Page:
You sailed into my azure expectation.
Now I finger your body: silent.
I finger my hands: blood.
I abandoned myself into your wooden hands
listening to time tick by
greedily in the night's heart.
your withered fingers and still less
the hope borne in your few leaves.
Yet it never crossed my mind
that I might be lost in this world,
wandering in a forest of self-slain hope.
Yet I never thought that
all the unrelenting toil of time might empty
beliefs and certainties,
forms and colours long-held.
I abandoned myself, I didn't think, but still I hope
for your inescapable flourishing.
How I have struggled to keep you within
the limits of my own time;
and there were occasions when I would rage
at your childlike insistence
on hiding yourself behind the shape of things,
leaving me alone
in frightful doubt
over my passion to confine
all my sight to one image,
all my thought to one song.
How I've struggled to call you, and yet
I know that we all grow up some time
—you included —
transcending the shape
of our gaze, the sound
of songs that stir
—tiny wee creatures —
on our gigantic fingers.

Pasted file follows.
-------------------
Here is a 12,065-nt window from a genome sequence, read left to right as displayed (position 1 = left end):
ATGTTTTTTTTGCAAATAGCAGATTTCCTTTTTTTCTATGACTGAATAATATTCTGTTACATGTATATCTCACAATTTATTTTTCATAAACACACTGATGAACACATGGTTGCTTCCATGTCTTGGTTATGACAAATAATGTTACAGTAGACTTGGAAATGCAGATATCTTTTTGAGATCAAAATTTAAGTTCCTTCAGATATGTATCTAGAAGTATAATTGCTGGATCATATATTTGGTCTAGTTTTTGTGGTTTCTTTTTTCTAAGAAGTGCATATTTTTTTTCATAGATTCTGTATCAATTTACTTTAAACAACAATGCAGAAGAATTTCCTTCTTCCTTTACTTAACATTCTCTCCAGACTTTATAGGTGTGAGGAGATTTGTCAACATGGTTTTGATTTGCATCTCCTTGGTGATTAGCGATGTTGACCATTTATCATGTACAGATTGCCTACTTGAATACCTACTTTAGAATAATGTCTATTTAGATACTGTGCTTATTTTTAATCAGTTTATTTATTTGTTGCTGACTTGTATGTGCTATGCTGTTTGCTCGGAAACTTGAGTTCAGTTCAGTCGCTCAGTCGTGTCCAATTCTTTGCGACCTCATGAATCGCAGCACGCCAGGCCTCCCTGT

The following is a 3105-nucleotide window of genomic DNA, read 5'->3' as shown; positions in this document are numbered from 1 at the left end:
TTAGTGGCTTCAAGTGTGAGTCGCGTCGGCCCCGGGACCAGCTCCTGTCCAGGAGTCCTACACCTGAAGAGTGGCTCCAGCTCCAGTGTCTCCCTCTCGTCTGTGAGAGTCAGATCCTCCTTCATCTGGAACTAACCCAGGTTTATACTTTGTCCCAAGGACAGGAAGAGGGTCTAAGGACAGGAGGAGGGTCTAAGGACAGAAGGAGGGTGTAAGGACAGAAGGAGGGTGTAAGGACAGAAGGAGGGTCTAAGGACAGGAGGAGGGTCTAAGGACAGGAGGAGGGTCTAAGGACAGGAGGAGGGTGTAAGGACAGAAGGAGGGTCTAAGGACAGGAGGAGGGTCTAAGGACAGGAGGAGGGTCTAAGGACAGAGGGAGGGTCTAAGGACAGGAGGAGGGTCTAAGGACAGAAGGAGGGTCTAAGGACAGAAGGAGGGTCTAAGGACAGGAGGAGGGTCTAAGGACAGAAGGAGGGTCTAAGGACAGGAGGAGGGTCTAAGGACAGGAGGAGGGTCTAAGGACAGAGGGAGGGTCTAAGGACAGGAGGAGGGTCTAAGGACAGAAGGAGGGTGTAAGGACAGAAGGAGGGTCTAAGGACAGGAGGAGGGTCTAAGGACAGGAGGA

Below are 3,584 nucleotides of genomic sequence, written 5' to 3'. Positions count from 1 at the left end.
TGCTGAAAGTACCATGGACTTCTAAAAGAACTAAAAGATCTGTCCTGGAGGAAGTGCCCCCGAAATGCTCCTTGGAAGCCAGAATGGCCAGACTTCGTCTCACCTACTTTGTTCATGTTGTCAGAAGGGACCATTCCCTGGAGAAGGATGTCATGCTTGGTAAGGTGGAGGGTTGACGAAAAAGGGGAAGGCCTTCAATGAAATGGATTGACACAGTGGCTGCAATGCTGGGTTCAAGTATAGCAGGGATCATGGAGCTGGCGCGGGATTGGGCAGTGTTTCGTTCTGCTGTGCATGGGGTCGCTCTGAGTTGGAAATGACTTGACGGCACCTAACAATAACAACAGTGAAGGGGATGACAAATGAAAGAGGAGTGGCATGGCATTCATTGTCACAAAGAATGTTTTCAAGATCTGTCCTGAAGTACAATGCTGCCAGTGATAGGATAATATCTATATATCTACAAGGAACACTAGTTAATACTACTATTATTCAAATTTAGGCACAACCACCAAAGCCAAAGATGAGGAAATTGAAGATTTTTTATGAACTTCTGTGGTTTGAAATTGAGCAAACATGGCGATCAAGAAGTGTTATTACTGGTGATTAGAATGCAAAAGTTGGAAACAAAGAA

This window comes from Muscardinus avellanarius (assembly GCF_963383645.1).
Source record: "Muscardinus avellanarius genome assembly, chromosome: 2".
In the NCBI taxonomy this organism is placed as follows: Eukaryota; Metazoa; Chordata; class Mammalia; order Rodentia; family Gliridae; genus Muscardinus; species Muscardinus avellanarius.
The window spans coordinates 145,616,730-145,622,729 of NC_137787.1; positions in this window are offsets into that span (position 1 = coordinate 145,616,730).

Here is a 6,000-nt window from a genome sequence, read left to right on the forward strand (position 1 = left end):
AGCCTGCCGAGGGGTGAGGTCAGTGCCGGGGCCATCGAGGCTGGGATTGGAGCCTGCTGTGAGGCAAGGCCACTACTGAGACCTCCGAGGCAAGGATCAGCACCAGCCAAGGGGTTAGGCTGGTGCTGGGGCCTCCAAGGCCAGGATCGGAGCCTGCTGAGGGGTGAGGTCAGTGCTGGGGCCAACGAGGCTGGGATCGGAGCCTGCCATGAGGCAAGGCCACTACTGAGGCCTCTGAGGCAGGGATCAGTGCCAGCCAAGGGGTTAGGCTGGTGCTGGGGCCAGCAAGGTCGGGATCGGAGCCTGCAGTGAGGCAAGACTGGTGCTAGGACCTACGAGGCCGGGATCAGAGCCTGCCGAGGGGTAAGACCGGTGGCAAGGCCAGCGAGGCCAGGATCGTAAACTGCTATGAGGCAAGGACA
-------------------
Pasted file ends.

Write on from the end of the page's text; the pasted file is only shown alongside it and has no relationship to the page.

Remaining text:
Yet I know that you have none other to watch you
and listen to you
than the wee creature that wriggles, beseeching
the vast presence of your hands.
poetryrepairs #245 18.02:002
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YORGOS BLANAS [Translated by David Connolly] Greek poet Yórgos Blánas was born in Athens, in 1959. He has studied Library Science. Besides poetry, he is also engaged in translating and copy editing, on a regular basis. He often writes articles for the Athenian press and literary magazines. He is member of the “Hellenic Authors Society” and “Poets Circle”.
High elaborate language, pensive expression and biblical imaging are attributes to his neo-romantic poetry. His works outbid any preceding tradition and reach post-modern practices, endeavoring to rewrite history in his own point of view with a consolidating essence towards the sufferings of Modern Man.
YORGOS BLANAS [Translated by JOHN C. DAVIES] Translations of his poems can be found especially in the following anthologies: •Greek Anthology [tr.by]: Gaoming Ma & Cai Shu. Guangxi: Lijiang Publishing House,2008. (Chinese) •A century of Greek poetry: 1900-2000. [tr.by]: Peter Bien, Peter Constantine, Edmund Keeley & Karen Van Dyck. New Jersey: Cosmos Publishing,2004. (English) •Anthologie de la poésie grecque,1975-2005. [tr.by]: Kostas Nassikas & Herve Bauer. Paris: L'Harmattan,2012. (French) •Fern von der dicht besiedelten Sprache: griechisch-deutsch. [tr.by]: Dadi Sideri-Speck. Köln: Romiosini Verlag,2006. (German)